Monday, July 31, 2006

“In order to find God in ourselves, we must stop looking at ourselves, stop checking and verifying ourselves in the mirror of our own futility, and be content to be in Him and to do whatever He wills, according to our limitations, judging our acts not in the light of our own illusions, but in the light of His reality which is all around us in the things and people we live with.”

Thomas Merton No Man Is An Island

Saturday, July 29, 2006

"For You, a Thousand Times Over"

I've been putting off writing about The Kite Runner for a while, because I know that I could never do it justice. So I've decided just to write about it, and say whatever comes to mind. I'm still working on my scholarly essay about it, but as you all know, that could be a while. So you're stuck with this.

Khaled Hosseini's The Kite Runner was first published in 2003, and I can't believe that I had not heard of it for three years. Why has it taken me so long to read this book? I came across it only because it is the summer read of CL, and my dad bought it and brought it home. I picked it up, and off and on for the next two or three days, I was consumed by this amazing novel.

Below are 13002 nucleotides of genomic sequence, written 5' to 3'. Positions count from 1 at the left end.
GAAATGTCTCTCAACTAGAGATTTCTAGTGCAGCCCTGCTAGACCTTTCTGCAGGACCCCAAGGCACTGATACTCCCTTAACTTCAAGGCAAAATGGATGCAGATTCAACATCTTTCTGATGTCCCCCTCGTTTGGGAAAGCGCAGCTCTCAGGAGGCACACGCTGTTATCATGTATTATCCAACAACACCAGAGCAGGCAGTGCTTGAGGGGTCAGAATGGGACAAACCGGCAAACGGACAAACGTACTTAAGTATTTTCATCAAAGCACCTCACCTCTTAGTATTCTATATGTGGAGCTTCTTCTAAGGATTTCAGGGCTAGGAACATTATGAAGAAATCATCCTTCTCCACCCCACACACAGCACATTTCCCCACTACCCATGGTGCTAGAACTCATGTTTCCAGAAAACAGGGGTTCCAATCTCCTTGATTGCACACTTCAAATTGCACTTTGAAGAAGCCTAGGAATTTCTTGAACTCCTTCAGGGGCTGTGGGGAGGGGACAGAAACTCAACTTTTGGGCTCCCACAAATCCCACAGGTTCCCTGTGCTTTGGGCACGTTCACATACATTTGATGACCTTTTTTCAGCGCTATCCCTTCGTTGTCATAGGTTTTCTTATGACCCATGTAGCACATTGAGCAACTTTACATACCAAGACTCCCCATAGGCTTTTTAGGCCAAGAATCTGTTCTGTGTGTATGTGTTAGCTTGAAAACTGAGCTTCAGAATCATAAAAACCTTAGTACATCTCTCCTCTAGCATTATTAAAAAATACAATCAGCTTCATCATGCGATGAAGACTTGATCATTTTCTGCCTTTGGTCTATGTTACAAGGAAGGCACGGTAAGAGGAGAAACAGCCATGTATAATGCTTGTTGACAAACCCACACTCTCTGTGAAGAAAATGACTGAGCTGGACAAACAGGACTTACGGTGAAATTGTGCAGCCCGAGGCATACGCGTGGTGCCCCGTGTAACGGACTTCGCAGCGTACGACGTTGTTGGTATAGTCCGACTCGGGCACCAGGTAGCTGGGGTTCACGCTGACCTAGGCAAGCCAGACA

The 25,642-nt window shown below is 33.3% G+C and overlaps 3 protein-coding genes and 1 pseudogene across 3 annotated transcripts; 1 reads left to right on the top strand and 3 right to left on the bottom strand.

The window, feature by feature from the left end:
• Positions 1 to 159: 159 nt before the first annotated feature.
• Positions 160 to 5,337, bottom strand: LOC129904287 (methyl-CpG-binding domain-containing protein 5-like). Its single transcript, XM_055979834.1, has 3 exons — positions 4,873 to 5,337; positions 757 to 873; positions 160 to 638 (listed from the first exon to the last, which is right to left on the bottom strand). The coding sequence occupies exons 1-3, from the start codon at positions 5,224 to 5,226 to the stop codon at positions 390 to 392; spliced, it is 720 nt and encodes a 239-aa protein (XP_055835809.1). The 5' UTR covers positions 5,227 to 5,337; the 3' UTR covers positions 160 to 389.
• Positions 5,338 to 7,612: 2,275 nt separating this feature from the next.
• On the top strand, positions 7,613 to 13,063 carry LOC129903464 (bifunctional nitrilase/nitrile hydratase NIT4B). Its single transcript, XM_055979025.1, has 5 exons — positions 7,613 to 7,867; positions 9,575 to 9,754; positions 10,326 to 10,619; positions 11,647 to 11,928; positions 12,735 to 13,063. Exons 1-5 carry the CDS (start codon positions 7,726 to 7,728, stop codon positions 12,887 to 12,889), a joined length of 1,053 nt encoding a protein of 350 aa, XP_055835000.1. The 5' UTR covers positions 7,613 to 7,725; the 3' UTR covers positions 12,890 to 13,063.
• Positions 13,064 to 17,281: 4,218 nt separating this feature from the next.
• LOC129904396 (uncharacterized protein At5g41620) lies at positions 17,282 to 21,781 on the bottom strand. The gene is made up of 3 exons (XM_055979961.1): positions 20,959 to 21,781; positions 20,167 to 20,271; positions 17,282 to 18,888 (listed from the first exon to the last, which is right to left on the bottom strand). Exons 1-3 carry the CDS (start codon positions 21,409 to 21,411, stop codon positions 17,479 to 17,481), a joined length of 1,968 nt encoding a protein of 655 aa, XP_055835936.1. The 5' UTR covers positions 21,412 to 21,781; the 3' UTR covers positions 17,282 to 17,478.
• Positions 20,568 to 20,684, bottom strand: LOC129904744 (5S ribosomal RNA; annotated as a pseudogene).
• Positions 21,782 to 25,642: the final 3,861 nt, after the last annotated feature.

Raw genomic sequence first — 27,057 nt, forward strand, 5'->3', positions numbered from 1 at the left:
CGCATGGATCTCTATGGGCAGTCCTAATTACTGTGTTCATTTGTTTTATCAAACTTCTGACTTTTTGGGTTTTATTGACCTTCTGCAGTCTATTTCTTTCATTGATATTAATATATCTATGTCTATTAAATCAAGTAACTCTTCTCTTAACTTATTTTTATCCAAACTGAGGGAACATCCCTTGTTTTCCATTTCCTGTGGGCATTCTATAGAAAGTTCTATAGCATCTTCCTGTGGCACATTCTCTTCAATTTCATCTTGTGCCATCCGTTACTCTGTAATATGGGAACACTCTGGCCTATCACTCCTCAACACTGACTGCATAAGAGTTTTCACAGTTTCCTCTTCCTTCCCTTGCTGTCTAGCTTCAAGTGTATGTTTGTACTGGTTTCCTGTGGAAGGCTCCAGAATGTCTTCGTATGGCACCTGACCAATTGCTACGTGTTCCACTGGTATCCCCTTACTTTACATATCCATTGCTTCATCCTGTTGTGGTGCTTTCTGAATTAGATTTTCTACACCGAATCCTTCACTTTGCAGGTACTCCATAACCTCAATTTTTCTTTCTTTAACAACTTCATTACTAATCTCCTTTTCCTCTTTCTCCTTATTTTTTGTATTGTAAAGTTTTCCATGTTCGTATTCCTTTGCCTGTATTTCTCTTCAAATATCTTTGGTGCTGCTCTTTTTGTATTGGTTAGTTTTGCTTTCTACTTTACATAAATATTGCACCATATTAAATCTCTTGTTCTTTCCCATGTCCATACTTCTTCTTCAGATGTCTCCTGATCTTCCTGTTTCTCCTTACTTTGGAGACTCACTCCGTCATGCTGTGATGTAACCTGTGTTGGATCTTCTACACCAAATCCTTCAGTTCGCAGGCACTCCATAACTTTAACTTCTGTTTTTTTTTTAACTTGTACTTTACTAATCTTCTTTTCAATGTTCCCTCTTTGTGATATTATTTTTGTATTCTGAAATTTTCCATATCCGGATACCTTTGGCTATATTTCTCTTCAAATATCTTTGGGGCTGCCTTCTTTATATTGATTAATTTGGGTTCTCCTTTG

The debut of Afghanistan-born Hosseini, now a physician in California, The Kite Runner chronicles the lives and relationship of two boys from Afghanistan in the mid-1970's. It reads more like a memoir than a novel, taking us at times into the very soul of Amir, the narrator. At times heartbreaking, at times uplifting, but ultimately redemptive, this book is so powerful that more than once while I was reading I had to stop because I could not see the words--they were being blurred by my tears.

I was so unprepared for the impact that this book had on me, and I still think about it and talk about it nearly every day since I finished it. I don't know how many people I've recommended it to, but I believe that everyone should read it.

What was most memorable and powerful about this book was the unwavering realism it sustained throughout all its 400 pages. Everything that Amir and his friend Hassan experience, I felt that I experienced. The decisions that each of them made, I felt that I had to make. This is especially true for the character of Amir, because since he is telling the story from his point of view, I can literally feel every emotion that he describes. It makes you search yourself, and ask yourself what kind of person you are. Would you do the same in Amir or Hassan's place?